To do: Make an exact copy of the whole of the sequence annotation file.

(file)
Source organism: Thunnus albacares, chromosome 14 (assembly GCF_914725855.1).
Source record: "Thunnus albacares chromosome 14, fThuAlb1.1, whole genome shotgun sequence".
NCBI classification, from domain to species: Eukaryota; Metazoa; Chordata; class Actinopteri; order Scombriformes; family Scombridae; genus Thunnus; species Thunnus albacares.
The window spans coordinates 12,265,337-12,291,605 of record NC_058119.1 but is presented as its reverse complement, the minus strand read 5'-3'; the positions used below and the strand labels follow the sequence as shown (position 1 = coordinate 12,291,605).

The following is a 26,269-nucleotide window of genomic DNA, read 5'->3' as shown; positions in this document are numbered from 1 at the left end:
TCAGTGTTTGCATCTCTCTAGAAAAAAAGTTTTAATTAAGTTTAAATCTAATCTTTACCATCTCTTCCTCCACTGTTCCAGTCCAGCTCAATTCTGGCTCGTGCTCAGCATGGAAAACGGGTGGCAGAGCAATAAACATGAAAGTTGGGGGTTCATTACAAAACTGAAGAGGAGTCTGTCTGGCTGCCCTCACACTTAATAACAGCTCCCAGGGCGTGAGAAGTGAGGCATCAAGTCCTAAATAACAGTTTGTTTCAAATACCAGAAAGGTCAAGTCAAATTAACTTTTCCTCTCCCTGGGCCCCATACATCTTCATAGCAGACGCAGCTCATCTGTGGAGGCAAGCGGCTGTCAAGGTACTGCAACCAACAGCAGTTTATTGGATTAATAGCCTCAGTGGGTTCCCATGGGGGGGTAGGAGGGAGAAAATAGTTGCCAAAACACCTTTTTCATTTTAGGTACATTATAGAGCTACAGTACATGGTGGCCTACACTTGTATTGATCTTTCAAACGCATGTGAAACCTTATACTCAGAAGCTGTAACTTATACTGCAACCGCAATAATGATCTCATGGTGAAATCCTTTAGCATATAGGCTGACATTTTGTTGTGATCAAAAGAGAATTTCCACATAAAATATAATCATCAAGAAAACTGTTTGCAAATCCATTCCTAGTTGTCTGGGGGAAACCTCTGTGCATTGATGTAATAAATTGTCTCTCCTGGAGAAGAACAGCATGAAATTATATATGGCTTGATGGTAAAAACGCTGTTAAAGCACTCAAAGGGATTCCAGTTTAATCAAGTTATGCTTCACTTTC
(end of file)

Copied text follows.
Source organism: Thunnus albacares, chromosome 14 (assembly GCF_914725855.1).
Source record: "Thunnus albacares chromosome 14, fThuAlb1.1, whole genome shotgun sequence".
NCBI classification, from domain to species: Eukaryota; Metazoa; Chordata; class Actinopteri; order Scombriformes; family Scombridae; genus Thunnus; species Thunnus albacares.
The window spans coordinates 12,265,337-12,291,605 of record NC_058119.1 but is presented as its reverse complement, the minus strand read 5'-3'; the positions used below and the strand labels follow the sequence as shown (position 1 = coordinate 12,291,605).

The following is a 26,269-nucleotide window of genomic DNA, read 5'->3' as shown; positions in this document are numbered from 1 at the left end:
TCAGTGTTTGCATCTCTCTAGAAAAAAAGTTTTAATTAAGTTTAAATCTAATCTTTACCATCTCTTCCTCCACTGTTCCAGTCCAGCTCAATTCTGGCTCGTGCTCAGCATGGAAAACGGGTGGCAGAGCAATAAACATGAAAGTTGGGGGTTCATTACAAAACTGAAGAGGAGTCTGTCTGGCTGCCCTCACACTTAATAACAGCTCCCAGGGCGTGAGAAGTGAGGCATCAAGTCCTAAATAACAGTTTGTTTCAAATACCAGAAAGGTCAAGTCAAATTAACTTTTCCTCTCCCTGGGCCCCATACATCTTCATAGCAGACGCAGCTCATCTGTGGAGGCAAGCGGCTGTCAAGGTACTGCAACCAACAGCAGTTTATTGGATTAATAGCCTCAGTGGGTTCCCATGGGGGGGTAGGAGGGAGAAAATAGTTGCCAAAACACCTTTTTCATTTTAGGTACATTATAGAGCTACAGTACATGGTGGCCTACACTTGTATTGATCTTTCAAACGCATGTGAAACCTTATACTCAGAAGCTGTAACTTATACTGCAACCGCAATAATGATCTCATGGTGAAATCCTTTAGCATATAGGCTGACATTTTGTTGTGATCAAAAGAGAATTTCCACATAAAATATAATCATCAAGAAAACTGTTTGCAAATCCATTCCTAGTTGTCTGGGGGAAACCTCTGTGCATTGATGTAATAAATTGTCTCTCCTGGAGAAGAACAGCATGAAATTATATATGGCTTGATGGTAAAAACGCTGTTAAAGCACTCAAAGGGATTCCAGTTTAATCAAGTTATGCTTCACTTTC